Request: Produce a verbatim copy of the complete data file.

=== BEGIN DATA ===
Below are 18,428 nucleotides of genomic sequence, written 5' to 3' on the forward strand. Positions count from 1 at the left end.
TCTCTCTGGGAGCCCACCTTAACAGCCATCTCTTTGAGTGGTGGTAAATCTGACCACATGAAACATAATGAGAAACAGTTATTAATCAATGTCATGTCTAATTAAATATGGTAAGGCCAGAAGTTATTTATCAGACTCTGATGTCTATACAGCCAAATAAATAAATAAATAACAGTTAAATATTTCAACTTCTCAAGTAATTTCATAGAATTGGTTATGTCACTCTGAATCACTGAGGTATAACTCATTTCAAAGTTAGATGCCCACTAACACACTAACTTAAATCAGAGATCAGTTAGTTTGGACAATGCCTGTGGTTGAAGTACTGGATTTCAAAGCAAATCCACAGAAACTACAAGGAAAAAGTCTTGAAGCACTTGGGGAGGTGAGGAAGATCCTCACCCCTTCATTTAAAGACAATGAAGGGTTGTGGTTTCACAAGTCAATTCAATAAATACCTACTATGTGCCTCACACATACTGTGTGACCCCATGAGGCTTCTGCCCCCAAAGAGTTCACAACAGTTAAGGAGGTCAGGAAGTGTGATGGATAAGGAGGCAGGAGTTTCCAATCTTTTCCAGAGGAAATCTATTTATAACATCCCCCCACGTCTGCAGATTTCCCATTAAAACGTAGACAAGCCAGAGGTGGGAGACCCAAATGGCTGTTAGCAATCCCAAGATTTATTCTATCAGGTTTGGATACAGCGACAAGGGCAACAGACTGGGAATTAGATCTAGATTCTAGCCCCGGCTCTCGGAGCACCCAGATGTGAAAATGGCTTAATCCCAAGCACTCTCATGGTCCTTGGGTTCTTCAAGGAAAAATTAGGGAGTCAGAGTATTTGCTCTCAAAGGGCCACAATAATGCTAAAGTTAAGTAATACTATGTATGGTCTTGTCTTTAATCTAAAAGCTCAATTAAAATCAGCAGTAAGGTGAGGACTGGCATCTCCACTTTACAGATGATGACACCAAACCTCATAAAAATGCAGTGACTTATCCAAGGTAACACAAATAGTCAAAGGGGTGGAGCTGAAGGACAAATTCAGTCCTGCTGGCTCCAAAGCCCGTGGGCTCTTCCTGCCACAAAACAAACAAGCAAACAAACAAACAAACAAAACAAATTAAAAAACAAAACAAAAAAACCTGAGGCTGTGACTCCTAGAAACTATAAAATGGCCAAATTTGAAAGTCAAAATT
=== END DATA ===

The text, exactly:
Below are 18,428 nucleotides of genomic sequence, written 5' to 3' on the forward strand. Positions count from 1 at the left end.
TCTCTCTGGGAGCCCACCTTAACAGCCATCTCTTTGAGTGGTGGTAAATCTGACCACATGAAACATAATGAGAAACAGTTATTAATCAATGTCATGTCTAATTAAATATGGTAAGGCCAGAAGTTATTTATCAGACTCTGATGTCTATACAGCCAAATAAATAAATAAATAACAGTTAAATATTTCAACTTCTCAAGTAATTTCATAGAATTGGTTATGTCACTCTGAATCACTGAGGTATAACTCATTTCAAAGTTAGATGCCCACTAACACACTAACTTAAATCAGAGATCAGTTAGTTTGGACAATGCCTGTGGTTGAAGTACTGGATTTCAAAGCAAATCCACAGAAACTACAAGGAAAAAGTCTTGAAGCACTTGGGGAGGTGAGGAAGATCCTCACCCCTTCATTTAAAGACAATGAAGGGTTGTGGTTTCACAAGTCAATTCAATAAATACCTACTATGTGCCTCACACATACTGTGTGACCCCATGAGGCTTCTGCCCCCAAAGAGTTCACAACAGTTAAGGAGGTCAGGAAGTGTGATGGATAAGGAGGCAGGAGTTTCCAATCTTTTCCAGAGGAAATCTATTTATAACATCCCCCCACGTCTGCAGATTTCCCATTAAAACGTAGACAAGCCAGAGGTGGGAGACCCAAATGGCTGTTAGCAATCCCAAGATTTATTCTATCAGGTTTGGATACAGCGACAAGGGCAACAGACTGGGAATTAGATCTAGATTCTAGCCCCGGCTCTCGGAGCACCCAGATGTGAAAATGGCTTAATCCCAAGCACTCTCATGGTCCTTGGGTTCTTCAAGGAAAAATTAGGGAGTCAGAGTATTTGCTCTCAAAGGGCCACAATAATGCTAAAGTTAAGTAATACTATGTATGGTCTTGTCTTTAATCTAAAAGCTCAATTAAAATCAGCAGTAAGGTGAGGACTGGCATCTCCACTTTACAGATGATGACACCAAACCTCATAAAAATGCAGTGACTTATCCAAGGTAACACAAATAGTCAAAGGGGTGGAGCTGAAGGACAAATTCAGTCCTGCTGGCTCCAAAGCCCGTGGGCTCTTCCTGCCACAAAACAAACAAGCAAACAAACAAACAAACAAAACAAATTAAAAAACAAAACAAAAAAACCTGAGGCTGTGACTCCTAGAAACTATAAAATGGCCAAATTTGAAAGTCAAAATT